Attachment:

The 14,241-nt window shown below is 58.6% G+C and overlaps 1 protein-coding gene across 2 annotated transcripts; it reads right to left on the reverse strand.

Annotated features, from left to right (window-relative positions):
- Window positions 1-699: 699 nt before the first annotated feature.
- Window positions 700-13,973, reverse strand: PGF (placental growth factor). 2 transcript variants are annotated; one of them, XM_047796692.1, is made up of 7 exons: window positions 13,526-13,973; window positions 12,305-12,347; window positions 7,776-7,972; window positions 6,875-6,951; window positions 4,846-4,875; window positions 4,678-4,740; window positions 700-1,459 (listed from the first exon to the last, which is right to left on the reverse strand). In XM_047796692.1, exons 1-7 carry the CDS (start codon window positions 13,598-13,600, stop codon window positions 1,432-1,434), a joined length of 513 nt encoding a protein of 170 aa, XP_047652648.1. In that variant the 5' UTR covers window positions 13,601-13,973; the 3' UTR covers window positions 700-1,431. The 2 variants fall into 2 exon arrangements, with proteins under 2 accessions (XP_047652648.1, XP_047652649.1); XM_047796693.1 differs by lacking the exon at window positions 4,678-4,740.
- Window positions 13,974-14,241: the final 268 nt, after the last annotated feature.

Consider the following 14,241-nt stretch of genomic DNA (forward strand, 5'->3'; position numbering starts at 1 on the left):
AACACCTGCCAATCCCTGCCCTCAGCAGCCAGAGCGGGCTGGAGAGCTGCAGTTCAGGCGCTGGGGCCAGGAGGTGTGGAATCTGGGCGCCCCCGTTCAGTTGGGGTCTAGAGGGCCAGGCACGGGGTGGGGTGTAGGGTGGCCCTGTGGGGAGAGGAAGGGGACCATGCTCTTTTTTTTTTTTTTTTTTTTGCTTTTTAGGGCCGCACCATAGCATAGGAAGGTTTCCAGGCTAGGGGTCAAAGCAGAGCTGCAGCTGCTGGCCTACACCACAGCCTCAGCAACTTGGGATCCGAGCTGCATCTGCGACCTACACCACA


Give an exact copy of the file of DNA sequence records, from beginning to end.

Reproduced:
The 14,241-nt window shown below is 58.6% G+C and overlaps 1 protein-coding gene across 2 annotated transcripts; it reads right to left on the reverse strand.

Annotated features, from left to right (window-relative positions):
- Window positions 1-699: 699 nt before the first annotated feature.
- Window positions 700-13,973, reverse strand: PGF (placental growth factor). 2 transcript variants are annotated; one of them, XM_047796692.1, is made up of 7 exons: window positions 13,526-13,973; window positions 12,305-12,347; window positions 7,776-7,972; window positions 6,875-6,951; window positions 4,846-4,875; window positions 4,678-4,740; window positions 700-1,459 (listed from the first exon to the last, which is right to left on the reverse strand). In XM_047796692.1, exons 1-7 carry the CDS (start codon window positions 13,598-13,600, stop codon window positions 1,432-1,434), a joined length of 513 nt encoding a protein of 170 aa, XP_047652648.1. In that variant the 5' UTR covers window positions 13,601-13,973; the 3' UTR covers window positions 700-1,431. The 2 variants fall into 2 exon arrangements, with proteins under 2 accessions (XP_047652648.1, XP_047652649.1); XM_047796693.1 differs by lacking the exon at window positions 4,678-4,740.
- Window positions 13,974-14,241: the final 268 nt, after the last annotated feature.

Consider the following 14,241-nt stretch of genomic DNA (forward strand, 5'->3'; position numbering starts at 1 on the left):
AACACCTGCCAATCCCTGCCCTCAGCAGCCAGAGCGGGCTGGAGAGCTGCAGTTCAGGCGCTGGGGCCAGGAGGTGTGGAATCTGGGCGCCCCCGTTCAGTTGGGGTCTAGAGGGCCAGGCACGGGGTGGGGTGTAGGGTGGCCCTGTGGGGAGAGGAAGGGGACCATGCTCTTTTTTTTTTTTTTTTTTTTGCTTTTTAGGGCCGCACCATAGCATAGGAAGGTTTCCAGGCTAGGGGTCAAAGCAGAGCTGCAGCTGCTGGCCTACACCACAGCCTCAGCAACTTGGGATCCGAGCTGCATCTGCGACCTACACCACA